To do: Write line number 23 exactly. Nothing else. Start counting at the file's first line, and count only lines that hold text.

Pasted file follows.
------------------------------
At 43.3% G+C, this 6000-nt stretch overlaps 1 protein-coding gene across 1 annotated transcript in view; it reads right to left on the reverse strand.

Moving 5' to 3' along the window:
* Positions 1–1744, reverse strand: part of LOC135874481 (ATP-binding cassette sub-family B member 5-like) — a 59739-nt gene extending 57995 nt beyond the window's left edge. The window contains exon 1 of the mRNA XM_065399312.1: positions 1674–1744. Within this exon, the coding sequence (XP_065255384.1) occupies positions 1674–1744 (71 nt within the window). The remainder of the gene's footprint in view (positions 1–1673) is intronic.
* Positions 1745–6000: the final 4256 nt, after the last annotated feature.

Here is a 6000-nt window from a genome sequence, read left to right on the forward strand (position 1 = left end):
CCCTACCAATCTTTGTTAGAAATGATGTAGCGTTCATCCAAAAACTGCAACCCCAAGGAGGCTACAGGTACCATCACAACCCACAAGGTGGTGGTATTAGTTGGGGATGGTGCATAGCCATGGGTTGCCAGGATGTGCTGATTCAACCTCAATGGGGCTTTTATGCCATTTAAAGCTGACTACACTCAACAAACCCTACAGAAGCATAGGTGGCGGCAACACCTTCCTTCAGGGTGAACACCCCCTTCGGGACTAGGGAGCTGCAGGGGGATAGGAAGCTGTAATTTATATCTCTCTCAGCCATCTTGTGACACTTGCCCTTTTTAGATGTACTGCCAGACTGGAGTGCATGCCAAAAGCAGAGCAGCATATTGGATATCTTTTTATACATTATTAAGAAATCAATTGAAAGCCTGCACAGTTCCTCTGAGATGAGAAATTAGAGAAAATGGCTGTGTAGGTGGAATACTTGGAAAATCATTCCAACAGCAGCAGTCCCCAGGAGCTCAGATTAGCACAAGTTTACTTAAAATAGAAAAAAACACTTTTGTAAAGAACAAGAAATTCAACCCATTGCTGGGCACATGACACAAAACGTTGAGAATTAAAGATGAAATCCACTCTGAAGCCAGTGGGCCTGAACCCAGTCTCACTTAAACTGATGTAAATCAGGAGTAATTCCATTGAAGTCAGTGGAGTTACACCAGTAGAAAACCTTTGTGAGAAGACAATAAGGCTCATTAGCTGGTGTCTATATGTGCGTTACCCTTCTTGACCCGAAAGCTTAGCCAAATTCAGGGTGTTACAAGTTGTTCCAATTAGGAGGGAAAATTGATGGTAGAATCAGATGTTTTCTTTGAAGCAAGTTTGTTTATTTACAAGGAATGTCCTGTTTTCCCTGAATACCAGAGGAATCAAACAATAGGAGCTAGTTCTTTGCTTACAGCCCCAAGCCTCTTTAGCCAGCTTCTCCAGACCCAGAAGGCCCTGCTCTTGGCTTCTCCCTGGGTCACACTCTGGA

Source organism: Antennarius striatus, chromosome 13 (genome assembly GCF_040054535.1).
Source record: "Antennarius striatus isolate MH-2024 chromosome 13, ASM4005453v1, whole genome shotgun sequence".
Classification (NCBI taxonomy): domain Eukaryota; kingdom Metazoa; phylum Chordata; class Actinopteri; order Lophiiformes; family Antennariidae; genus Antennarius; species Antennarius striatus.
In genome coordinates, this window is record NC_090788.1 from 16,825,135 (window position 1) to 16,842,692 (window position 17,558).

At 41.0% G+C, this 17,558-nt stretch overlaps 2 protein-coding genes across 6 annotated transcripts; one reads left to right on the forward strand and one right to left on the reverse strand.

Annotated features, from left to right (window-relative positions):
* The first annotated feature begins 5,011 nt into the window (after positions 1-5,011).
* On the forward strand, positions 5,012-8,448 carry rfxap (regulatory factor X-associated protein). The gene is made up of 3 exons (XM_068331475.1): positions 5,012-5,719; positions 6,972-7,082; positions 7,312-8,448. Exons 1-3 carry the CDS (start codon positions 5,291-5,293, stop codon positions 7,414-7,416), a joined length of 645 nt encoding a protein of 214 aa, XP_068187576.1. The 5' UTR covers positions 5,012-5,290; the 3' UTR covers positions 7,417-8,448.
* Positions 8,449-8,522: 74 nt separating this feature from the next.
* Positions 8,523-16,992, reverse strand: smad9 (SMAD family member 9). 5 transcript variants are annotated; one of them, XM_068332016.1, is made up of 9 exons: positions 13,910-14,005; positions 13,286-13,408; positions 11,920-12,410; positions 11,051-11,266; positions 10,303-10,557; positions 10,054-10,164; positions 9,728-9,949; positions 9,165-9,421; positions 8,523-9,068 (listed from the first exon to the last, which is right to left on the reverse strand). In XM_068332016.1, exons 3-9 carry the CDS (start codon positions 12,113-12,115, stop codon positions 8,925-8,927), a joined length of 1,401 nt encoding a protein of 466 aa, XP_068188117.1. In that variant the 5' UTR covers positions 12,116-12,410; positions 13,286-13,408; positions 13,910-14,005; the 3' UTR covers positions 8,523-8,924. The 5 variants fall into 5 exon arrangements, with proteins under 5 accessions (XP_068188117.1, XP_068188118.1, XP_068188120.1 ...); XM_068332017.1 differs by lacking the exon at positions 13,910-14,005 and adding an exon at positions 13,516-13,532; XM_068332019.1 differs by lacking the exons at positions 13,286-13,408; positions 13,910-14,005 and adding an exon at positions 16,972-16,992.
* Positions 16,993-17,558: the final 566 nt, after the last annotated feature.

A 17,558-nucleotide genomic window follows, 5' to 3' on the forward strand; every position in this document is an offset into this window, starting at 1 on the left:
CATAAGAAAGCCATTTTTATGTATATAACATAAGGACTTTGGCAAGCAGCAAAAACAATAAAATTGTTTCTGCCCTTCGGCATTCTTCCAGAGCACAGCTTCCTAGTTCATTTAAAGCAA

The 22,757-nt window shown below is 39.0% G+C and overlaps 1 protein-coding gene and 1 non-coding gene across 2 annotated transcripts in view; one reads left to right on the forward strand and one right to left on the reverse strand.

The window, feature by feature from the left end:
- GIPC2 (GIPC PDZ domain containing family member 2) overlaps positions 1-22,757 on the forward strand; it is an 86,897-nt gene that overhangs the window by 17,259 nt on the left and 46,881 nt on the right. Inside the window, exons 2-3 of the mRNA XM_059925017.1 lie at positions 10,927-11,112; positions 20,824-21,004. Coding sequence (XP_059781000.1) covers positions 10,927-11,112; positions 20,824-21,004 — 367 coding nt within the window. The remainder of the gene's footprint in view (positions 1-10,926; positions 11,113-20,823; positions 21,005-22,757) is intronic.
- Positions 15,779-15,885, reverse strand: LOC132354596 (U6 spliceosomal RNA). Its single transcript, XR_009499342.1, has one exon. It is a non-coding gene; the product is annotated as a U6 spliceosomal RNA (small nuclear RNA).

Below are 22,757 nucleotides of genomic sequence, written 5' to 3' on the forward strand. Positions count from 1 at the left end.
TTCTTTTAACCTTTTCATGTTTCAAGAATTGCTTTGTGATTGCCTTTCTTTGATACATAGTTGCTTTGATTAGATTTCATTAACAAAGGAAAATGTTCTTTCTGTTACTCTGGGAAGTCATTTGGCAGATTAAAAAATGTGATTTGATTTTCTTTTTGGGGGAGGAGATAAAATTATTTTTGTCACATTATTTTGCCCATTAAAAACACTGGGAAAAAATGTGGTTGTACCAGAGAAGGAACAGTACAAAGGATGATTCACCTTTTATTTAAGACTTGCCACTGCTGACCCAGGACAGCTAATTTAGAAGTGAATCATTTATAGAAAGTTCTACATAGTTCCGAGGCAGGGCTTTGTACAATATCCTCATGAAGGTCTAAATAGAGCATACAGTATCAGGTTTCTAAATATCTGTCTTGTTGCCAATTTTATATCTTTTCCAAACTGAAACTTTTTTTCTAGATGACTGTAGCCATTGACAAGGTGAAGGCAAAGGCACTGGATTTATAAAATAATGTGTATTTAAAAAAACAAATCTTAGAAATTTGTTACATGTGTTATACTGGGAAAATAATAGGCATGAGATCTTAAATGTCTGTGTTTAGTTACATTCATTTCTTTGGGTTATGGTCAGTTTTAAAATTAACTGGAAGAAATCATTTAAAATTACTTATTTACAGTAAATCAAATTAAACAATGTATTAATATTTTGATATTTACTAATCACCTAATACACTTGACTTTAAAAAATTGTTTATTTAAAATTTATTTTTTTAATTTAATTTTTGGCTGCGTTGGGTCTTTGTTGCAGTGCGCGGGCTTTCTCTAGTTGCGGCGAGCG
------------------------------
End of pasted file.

- Positions 15,779-15,885, reverse strand: LOC132354596 (U6 spliceosomal RNA). Its single transcript, XR_009499342.1, has one exon. It is a non-coding gene; the product is annotated as a U6 spliceosomal RNA (small nuclear RNA).